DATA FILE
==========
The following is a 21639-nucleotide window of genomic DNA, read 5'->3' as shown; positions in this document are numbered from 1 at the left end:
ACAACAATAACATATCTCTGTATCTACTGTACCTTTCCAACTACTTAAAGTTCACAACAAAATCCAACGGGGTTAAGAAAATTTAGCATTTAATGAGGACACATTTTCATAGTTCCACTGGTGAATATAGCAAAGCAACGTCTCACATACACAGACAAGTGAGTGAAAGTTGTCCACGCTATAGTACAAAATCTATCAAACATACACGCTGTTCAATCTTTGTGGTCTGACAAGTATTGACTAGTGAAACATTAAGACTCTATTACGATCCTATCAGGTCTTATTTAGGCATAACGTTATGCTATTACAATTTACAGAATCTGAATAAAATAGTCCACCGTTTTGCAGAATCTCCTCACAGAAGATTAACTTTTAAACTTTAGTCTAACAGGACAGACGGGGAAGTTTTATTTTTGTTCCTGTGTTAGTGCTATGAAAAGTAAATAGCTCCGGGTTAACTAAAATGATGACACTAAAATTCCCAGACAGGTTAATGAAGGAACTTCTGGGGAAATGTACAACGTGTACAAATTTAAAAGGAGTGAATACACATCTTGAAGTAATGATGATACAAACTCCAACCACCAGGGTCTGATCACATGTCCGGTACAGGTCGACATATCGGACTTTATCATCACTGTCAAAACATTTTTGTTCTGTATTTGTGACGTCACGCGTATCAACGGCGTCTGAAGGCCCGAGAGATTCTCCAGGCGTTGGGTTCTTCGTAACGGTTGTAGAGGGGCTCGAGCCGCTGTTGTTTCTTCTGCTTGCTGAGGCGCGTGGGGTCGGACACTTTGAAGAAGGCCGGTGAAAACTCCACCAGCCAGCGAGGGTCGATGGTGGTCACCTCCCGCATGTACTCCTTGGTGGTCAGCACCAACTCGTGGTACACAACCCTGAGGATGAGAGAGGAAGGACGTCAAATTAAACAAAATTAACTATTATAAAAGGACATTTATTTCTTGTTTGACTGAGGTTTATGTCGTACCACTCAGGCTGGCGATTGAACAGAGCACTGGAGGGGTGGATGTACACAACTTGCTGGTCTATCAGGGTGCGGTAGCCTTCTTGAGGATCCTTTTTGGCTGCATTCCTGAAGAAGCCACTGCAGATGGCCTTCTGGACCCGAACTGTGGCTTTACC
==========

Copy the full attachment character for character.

The following is a 21639-nucleotide window of genomic DNA, read 5'->3' as shown; positions in this document are numbered from 1 at the left end:
ACAACAATAACATATCTCTGTATCTACTGTACCTTTCCAACTACTTAAAGTTCACAACAAAATCCAACGGGGTTAAGAAAATTTAGCATTTAATGAGGACACATTTTCATAGTTCCACTGGTGAATATAGCAAAGCAACGTCTCACATACACAGACAAGTGAGTGAAAGTTGTCCACGCTATAGTACAAAATCTATCAAACATACACGCTGTTCAATCTTTGTGGTCTGACAAGTATTGACTAGTGAAACATTAAGACTCTATTACGATCCTATCAGGTCTTATTTAGGCATAACGTTATGCTATTACAATTTACAGAATCTGAATAAAATAGTCCACCGTTTTGCAGAATCTCCTCACAGAAGATTAACTTTTAAACTTTAGTCTAACAGGACAGACGGGGAAGTTTTATTTTTGTTCCTGTGTTAGTGCTATGAAAAGTAAATAGCTCCGGGTTAACTAAAATGATGACACTAAAATTCCCAGACAGGTTAATGAAGGAACTTCTGGGGAAATGTACAACGTGTACAAATTTAAAAGGAGTGAATACACATCTTGAAGTAATGATGATACAAACTCCAACCACCAGGGTCTGATCACATGTCCGGTACAGGTCGACATATCGGACTTTATCATCACTGTCAAAACATTTTTGTTCTGTATTTGTGACGTCACGCGTATCAACGGCGTCTGAAGGCCCGAGAGATTCTCCAGGCGTTGGGTTCTTCGTAACGGTTGTAGAGGGGCTCGAGCCGCTGTTGTTTCTTCTGCTTGCTGAGGCGCGTGGGGTCGGACACTTTGAAGAAGGCCGGTGAAAACTCCACCAGCCAGCGAGGGTCGATGGTGGTCACCTCCCGCATGTACTCCTTGGTGGTCAGCACCAACTCGTGGTACACAACCCTGAGGATGAGAGAGGAAGGACGTCAAATTAAACAAAATTAACTATTATAAAAGGACATTTATTTCTTGTTTGACTGAGGTTTATGTCGTACCACTCAGGCTGGCGATTGAACAGAGCACTGGAGGGGTGGATGTACACAACTTGCTGGTCTATCAGGGTGCGGTAGCCTTCTTGAGGATCCTTTTTGGCTGCATTCCTGAAGAAGCCACTGCAGATGGCCTTCTGGACCCGAACTGTGGCTTTACC